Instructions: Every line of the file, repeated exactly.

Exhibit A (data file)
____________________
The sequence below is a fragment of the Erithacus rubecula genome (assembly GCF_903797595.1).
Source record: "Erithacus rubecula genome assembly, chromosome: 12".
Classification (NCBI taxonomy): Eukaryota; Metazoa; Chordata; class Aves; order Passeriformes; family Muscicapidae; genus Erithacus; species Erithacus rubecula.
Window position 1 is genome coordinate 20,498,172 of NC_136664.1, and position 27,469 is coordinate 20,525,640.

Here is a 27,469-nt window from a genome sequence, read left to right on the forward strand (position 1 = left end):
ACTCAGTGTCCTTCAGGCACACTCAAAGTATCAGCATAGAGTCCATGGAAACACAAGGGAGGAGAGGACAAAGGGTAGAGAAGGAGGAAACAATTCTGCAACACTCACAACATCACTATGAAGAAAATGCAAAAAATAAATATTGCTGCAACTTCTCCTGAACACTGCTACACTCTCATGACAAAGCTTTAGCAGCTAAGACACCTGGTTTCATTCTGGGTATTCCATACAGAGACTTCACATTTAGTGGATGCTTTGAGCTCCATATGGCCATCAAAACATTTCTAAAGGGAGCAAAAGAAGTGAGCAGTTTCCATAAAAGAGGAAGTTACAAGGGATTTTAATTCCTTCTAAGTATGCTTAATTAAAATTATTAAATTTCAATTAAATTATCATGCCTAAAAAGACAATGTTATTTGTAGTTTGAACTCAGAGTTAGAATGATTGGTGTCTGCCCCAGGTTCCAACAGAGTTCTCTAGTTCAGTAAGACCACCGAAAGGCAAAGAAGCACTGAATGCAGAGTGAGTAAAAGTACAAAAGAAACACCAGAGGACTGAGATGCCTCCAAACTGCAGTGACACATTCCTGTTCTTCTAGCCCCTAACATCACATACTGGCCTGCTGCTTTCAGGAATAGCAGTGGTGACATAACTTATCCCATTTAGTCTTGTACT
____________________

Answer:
The sequence below is a fragment of the Erithacus rubecula genome (assembly GCF_903797595.1).
Source record: "Erithacus rubecula genome assembly, chromosome: 12".
Classification (NCBI taxonomy): Eukaryota; Metazoa; Chordata; class Aves; order Passeriformes; family Muscicapidae; genus Erithacus; species Erithacus rubecula.
Window position 1 is genome coordinate 20,498,172 of NC_136664.1, and position 27,469 is coordinate 20,525,640.

Here is a 27,469-nt window from a genome sequence, read left to right on the forward strand (position 1 = left end):
ACTCAGTGTCCTTCAGGCACACTCAAAGTATCAGCATAGAGTCCATGGAAACACAAGGGAGGAGAGGACAAAGGGTAGAGAAGGAGGAAACAATTCTGCAACACTCACAACATCACTATGAAGAAAATGCAAAAAATAAATATTGCTGCAACTTCTCCTGAACACTGCTACACTCTCATGACAAAGCTTTAGCAGCTAAGACACCTGGTTTCATTCTGGGTATTCCATACAGAGACTTCACATTTAGTGGATGCTTTGAGCTCCATATGGCCATCAAAACATTTCTAAAGGGAGCAAAAGAAGTGAGCAGTTTCCATAAAAGAGGAAGTTACAAGGGATTTTAATTCCTTCTAAGTATGCTTAATTAAAATTATTAAATTTCAATTAAATTATCATGCCTAAAAAGACAATGTTATTTGTAGTTTGAACTCAGAGTTAGAATGATTGGTGTCTGCCCCAGGTTCCAACAGAGTTCTCTAGTTCAGTAAGACCACCGAAAGGCAAAGAAGCACTGAATGCAGAGTGAGTAAAAGTACAAAAGAAACACCAGAGGACTGAGATGCCTCCAAACTGCAGTGACACATTCCTGTTCTTCTAGCCCCTAACATCACATACTGGCCTGCTGCTTTCAGGAATAGCAGTGGTGACATAACTTATCCCATTTAGTCTTGTACT